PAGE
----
Sunday, August 23, 2009


Yesterday I found my first Lobster mushrooms in the woods. These are not your ordinary mushroom, in that there is a parasitic process involved to make them. Mushrooms, usually white Russula's, are attacked by a particular mold. This turns them bright orange or red-orange, and to some degree contorts the shape of the mushroom. The surface becomes hard but the flesh is white. You wouldn't want to eat the original Russula, but transformed by the mold, the Lobster is a choice edible.

You can see the lobsters I picked in the dinner selection photo in the post below. There are also some Boletes in that photo as well as Hedgehogs (Sweet tooths) and Chanterelles.

In the woods, they appear as little bits of red-orange sticking out from under the leaves and other stuff on the forest floor. They're easy to miss unless you're looking for those bits of colour, especially because there are yellow and orange and brown leaves all over the forest floor for most of the summer. When you find one, you get somewhat ugly, pimply, gnarly mushroom. It hardly looks as if it would be delicious.

To clean up a lobster, first wash all the dirt off the surface under a tap. Then slice off anything on the surface that doesn't look palatable, and slice the Lobster into slivers. Because they're gnarly, sometimes you need to trim off bits from your slivers.

Last night we sauteed some up with onions and a bit of garlic, boiled up some perogi, then sauteed the perogi in the mushroom and onion mixture. They were very tasty.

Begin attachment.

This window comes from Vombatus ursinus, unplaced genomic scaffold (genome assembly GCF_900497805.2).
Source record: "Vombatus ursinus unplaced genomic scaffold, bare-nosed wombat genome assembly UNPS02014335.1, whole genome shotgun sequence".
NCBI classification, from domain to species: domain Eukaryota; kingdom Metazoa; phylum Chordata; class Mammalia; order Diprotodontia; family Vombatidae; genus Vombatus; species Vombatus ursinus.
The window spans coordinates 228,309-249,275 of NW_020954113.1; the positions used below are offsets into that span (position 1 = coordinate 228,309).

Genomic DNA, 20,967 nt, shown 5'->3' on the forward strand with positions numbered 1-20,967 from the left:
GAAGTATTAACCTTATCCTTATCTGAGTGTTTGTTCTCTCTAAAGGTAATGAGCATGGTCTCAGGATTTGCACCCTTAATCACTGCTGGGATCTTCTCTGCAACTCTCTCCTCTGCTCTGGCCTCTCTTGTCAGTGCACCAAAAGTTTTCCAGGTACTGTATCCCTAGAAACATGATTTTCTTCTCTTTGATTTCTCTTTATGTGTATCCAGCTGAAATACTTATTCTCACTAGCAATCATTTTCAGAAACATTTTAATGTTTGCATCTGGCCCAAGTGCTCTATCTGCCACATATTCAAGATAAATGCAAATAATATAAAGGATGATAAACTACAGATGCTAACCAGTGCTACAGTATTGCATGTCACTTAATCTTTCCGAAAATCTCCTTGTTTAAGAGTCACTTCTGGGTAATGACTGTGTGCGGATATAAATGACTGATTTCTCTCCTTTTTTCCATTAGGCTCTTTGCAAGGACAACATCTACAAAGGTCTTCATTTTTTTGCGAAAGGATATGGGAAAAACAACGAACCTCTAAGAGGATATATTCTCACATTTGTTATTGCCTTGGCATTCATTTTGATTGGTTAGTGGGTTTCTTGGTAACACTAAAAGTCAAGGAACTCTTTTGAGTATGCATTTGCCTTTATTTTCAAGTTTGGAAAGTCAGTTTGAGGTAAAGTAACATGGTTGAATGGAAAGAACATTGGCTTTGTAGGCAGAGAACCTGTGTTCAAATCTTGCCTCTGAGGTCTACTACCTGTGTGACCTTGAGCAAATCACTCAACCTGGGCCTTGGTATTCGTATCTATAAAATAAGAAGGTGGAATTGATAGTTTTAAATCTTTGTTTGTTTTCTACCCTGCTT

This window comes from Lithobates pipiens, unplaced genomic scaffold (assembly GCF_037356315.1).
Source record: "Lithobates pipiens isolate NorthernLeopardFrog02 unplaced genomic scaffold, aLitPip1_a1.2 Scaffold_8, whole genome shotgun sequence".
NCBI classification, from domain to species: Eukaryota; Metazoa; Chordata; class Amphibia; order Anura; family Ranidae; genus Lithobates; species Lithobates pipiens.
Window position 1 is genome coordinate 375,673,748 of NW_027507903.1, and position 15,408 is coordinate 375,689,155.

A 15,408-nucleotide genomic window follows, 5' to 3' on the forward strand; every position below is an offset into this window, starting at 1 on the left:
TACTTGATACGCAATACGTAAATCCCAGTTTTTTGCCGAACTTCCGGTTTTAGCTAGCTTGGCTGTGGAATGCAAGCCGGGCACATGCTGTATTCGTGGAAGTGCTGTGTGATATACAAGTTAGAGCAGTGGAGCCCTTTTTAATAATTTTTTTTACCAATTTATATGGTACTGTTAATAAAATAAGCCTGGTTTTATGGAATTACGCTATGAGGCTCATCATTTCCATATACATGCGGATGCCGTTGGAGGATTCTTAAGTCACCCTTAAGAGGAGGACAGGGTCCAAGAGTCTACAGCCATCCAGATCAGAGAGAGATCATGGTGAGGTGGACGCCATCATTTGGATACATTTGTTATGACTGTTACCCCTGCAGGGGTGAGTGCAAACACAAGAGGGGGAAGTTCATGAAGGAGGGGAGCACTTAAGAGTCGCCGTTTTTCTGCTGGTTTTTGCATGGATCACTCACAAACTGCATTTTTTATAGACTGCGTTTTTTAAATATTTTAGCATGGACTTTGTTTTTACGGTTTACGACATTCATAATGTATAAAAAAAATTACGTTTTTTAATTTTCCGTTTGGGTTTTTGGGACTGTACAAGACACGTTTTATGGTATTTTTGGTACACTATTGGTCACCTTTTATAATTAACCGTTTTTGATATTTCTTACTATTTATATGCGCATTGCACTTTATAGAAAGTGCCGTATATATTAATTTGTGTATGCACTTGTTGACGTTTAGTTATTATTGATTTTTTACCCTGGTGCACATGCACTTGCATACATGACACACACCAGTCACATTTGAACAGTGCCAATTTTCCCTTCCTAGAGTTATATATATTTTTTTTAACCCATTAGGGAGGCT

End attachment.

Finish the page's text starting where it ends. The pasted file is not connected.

I also picked and at my first boletes yesterday. I picked two edible kinds, but I only ate one variety. In the morning, I found some ash boletes. These are edible boletes and my brother has eaten them and enjoyed them. Many others have said these mushrooms don't taste very good at all. Maybe it depends on the conditions. It could be that the ones I found were too mature, but I didn't find them appetizing. These mushrooms seemed too spongy and soggy for my liking. I had planned to cook them separately just to try, but I was busy cooking a number of things for dinner last night and decided to forgo the ash boletes this time. The other boletes I picked, and I just found two of these, were tan with tan stalks.

There are some general rules for determining edibility of boletes. These rules may exclude some good safe mushrooms, but they are a good guidline. If the pores are orange or red, don't eat them. If they stain blue when you cut or bruise them, don't eat them (it may be better to say, if they stain blue, be careful and do more tests to figure out what you have). If they pass those tests, taste but don't eat a little bit of one. If it is bitter, don't eat it. If it passes these tests, it should be good for the pan. The exception may be the orange-capped Leccinum species. My brother has pointed me to articles suggesting that these may be poisonous, at least to some people.


Barbara Bruederlin said...

It evidently takes a leap of faith (and pretty good eyesight) to pursue this hobby.

Candy Minx said...

Fascinating stuff. Sorry I'm so awol...had a crazy couple of weeks. Love the mushroom photos. I also think you are so amazing and such a great example of the philosophy of "lifelong learning" in practice. The 80's was Go, the 90's flyfishing, the Zeros accordion, now maybe next decade...hunters and gatherers via mushroom picking?


Hugs...on the run!

Candy Minx said...

Hey look....

Wikipedia has a page on LLL